Your Guide to 5 Common Air Conditioner Issues

When air conditioners are properly maintained, they can last for many years with relatively few issues. However, when problems do occur, especially during the hottest months of the year, the heat in your home can become practically unbearable.

Read on to learn about some of the most common air conditioner issues homeowners face, including the most likely causes of each one.

Want to speak with a professional about your AC issues? The technicians at Morrison Plumbing, Heating and Air are available Monday through Friday, 7 AM until 7 PM, and Saturdays from 8 AM until 4 PM. 24/7 emergency service is available as well!

1. The AC unit won’t run. (There’s zero airflow.)

Before worrying about replacing an expensive part or the entire unit, go to your circuit breaker panel. Your air conditioner probably just tripped a breaker, and the only thing you’ll need to do is reset the breaker. If you have a fuse box instead, your AC might have caused a fuse to be blown. If this particular problem persists, you may have an electrical issue with your wiring or circuit breaker panel.

Alternatively, you may be experiencing a less common scenario, such as an issue with a faulty thermostat, an old or bad blower belt, or a full condensate pump reservoir.

2. The air coming out of your vents isn’t cooling.

This particular problem can be tricky to troubleshoot without a technician because there are a variety of possible causes.

Sometimes the fix might be as simple as adjusting your thermostat. Occasionally thermostats get switched accidentally to the “heat” setting. Also, if your air conditioner is switched “on” but is not set to “cool” or “automatic,” its fan will continue to blow whether the air is being cooled by the unit or not.

Dirty, clogged air filters can also cause a number of problems with your AC, including a decreased ability to cool air. If your air conditioner is having trouble, it’s always important to check your air filter, even if you think you’ve just cleaned or replaced it recently.

Causes of this problem that are harder to detect on your own include a blocked condensate drain or a low refrigerant level. In these instances, it’s best to call a technician. Keep in mind: a low refrigerant level means that there is a leak somewhere through which refrigerant is being lost. If low refrigerant is the problem, there’s a leak that must be fixed. Refrigerant does NOT need to be regularly filled up.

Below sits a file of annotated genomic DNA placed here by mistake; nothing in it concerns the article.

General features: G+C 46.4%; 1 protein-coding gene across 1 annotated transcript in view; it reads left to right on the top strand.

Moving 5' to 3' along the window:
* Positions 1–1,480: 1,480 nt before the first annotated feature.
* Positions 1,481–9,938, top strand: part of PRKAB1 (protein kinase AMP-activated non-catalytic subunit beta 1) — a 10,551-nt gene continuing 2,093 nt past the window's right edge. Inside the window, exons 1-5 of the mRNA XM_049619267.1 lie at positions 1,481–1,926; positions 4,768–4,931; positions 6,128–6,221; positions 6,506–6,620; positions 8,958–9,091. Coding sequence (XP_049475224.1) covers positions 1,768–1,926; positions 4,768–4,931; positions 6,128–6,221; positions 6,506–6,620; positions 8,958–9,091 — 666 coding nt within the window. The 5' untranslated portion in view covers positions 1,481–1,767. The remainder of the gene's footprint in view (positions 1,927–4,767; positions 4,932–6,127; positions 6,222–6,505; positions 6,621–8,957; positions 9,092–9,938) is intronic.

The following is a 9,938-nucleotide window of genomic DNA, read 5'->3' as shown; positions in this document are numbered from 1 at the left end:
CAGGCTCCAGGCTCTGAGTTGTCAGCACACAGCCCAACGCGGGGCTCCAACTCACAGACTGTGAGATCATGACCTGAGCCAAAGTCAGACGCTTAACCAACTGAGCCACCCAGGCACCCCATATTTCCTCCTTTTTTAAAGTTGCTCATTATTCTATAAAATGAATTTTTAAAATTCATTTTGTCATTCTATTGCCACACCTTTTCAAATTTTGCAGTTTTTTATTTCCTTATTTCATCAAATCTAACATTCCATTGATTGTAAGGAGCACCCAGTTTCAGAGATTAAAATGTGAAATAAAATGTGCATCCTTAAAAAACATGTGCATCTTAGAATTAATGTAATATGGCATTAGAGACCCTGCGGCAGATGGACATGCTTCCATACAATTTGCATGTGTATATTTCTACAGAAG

Something most people don’t know: despite your thermostat’s temperature settings, the average air conditioner can only cool your home to about 20 degrees lower than the outside temperature. Therefore, if it’s 110 degrees F outside, your home probably won’t get much cooler than 90 degrees F at best.

3. The AC unit / AC coils are frozen.

This is another AC issue that could be caused by various factors. One reason that AC units “ice up” is a lack of sufficient airflow across the evaporator coil. Insufficient airflow could be the result of a dirty, clogged air filter or something causing an obstruction in your air ducts.

Other common reasons for frozen AC units include a low refrigerant level or some kind of mechanical failure, such as a damaged or malfunctioning blower fan, damaged refrigerant lines, etc.). Sometimes simply cold weather can be the culprit.

4. The air conditioner makes weird noises when it runs.

Air conditioners make noise when they run (you’re probably used to the sound of yours turning on), but there are some sounds that indicate a problem. If you hear a grinding noise, this means that there’s probably an issue with the unit’s motor. A squealing sound usually indicates that the belt has become misaligned or that it has simply worn out.

Sounds in ductwork tend to mean something different. If you hear metal sounds like pinging or rattling in your ductwork, certain panels and fittings probably need to be tightened.

5. The AC unit is giving off a bad or strange odor.

It’s important to pay attention to your air conditioner unit’s smells, as certain odors indicate problems that could lead to really expensive repairs if ignored. If your unit is giving off a metallic/electrical odor, it could mean that its parts are overheating, either due to a malfunction or insufficient airflow (check those air filters!). Burning smells can also occur when the unit gets too crowded by foliage or clogged with debris.

If you’re experiencing an AC issue, the professionals at Morrison Plumbing, Heating and Air are ready to provide you with reliable service you can trust.

Categories: